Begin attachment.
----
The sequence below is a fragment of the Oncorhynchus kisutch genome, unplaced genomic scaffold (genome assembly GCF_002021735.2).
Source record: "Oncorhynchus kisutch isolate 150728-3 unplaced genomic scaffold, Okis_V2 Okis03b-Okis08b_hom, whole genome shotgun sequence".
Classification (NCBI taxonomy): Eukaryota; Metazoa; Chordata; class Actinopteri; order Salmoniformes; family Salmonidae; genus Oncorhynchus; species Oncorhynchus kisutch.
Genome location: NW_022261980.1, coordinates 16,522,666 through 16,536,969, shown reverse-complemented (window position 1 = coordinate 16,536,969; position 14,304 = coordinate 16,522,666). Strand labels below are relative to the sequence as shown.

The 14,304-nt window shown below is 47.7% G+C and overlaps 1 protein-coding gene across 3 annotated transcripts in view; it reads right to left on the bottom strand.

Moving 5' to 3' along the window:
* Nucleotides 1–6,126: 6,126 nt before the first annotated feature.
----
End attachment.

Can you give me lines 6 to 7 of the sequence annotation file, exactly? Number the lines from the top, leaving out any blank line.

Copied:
Moving 5' to 3' along the window:
* Nucleotides 1–6,126: 6,126 nt before the first annotated feature.